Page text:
The way I see it, it isn't true that "Select Count() is BAD!" I suspect this arose because people were using MySQL with a storage engine for which SELECT COUNT(*) queries for the entire table would retrieve a cached row count, then they switched to another storage engine and lo, it was slow because there was no such cached row count, so they jumped to this conclusion. Since the issue is with the full table scan, replacing that COUNT(*) with a query of the entire table that you then take the row count of the result set isn't necessarily going to be any faster, and it might even be slower. I think that the fast solutions tend to involve stuff like caching the row count yourself, and periodically synchronising it by doing an out-of-band full table scan with COUNT(*).
But, this is not what you're doing here. You're not doing a COUNT(*) to get the row count of the entire table; rather, you have a particular result set and want to count the number of rows. I'm inclined to say that COUNT(*) would be the right solution here as it expresses that you wish to count the number of rows of the result set; COUNT(id) for id being a non-NULL primary key should work too and corresponds to more closely to the current query, but it also introduces the requirement of id being not null and indexed, otherwise you might not be counting the rows you want to count, or the lack of an index could introduce a time penalty.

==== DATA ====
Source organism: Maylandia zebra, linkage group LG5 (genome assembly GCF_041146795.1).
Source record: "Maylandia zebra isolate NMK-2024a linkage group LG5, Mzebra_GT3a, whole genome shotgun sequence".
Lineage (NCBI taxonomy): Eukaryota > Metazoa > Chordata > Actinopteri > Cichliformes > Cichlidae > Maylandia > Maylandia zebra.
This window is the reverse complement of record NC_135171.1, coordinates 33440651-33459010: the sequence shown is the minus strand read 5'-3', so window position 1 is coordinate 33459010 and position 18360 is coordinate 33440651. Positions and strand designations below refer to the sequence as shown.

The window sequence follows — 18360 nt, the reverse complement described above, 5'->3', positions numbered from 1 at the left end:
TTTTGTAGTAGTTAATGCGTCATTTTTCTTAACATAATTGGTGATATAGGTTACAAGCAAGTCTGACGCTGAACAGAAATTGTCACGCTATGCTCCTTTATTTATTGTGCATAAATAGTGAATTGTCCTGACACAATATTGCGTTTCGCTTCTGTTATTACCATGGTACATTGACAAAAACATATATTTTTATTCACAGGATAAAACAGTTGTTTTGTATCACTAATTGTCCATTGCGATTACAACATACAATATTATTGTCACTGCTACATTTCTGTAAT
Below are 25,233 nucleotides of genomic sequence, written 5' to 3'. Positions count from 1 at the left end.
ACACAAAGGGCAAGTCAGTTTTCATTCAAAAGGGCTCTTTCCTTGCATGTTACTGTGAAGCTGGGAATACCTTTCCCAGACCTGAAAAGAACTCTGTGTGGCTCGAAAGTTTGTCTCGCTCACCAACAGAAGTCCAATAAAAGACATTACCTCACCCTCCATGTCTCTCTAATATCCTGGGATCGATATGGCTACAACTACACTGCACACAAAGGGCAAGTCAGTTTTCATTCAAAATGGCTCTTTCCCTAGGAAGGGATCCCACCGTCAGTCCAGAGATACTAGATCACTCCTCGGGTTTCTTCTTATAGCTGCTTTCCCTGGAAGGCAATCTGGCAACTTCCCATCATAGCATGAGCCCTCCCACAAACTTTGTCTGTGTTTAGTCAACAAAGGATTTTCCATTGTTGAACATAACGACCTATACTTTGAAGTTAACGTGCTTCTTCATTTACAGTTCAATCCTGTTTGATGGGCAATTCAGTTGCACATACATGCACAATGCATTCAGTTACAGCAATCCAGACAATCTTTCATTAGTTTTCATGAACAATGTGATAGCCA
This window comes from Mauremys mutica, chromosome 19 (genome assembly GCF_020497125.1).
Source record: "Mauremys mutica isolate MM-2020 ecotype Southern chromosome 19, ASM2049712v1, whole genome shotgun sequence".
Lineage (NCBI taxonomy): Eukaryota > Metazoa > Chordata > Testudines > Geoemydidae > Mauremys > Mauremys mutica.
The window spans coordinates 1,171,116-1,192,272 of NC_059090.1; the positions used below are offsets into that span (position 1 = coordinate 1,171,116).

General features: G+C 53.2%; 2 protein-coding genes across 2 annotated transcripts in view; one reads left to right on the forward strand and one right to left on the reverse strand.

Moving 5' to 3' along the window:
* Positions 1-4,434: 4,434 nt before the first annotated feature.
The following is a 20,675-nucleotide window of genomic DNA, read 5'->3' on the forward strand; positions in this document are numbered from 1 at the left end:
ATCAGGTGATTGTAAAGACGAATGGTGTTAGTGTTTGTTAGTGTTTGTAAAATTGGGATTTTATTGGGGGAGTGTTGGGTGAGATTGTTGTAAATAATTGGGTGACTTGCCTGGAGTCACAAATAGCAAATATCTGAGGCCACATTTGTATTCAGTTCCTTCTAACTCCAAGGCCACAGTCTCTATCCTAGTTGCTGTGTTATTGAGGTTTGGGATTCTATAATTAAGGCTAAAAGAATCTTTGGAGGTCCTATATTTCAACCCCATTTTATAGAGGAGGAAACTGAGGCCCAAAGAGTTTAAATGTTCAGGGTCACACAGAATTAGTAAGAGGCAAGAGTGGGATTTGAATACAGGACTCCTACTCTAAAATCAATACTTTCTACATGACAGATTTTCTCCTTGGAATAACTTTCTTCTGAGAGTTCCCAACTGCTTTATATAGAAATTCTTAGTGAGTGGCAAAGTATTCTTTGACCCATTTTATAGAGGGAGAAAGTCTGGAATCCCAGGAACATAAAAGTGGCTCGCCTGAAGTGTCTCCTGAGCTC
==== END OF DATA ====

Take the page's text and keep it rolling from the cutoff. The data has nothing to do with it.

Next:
Speaking of index though, my feeling is that that could ultimately be why the query is slow: it looks like listing is a foreign key, so presumably it is already indexed, but if time isn't indexed, perhaps a full table scan needs to be done to determine the rows to select that meet your time constraints, and this could be slow for a sufficiently large table.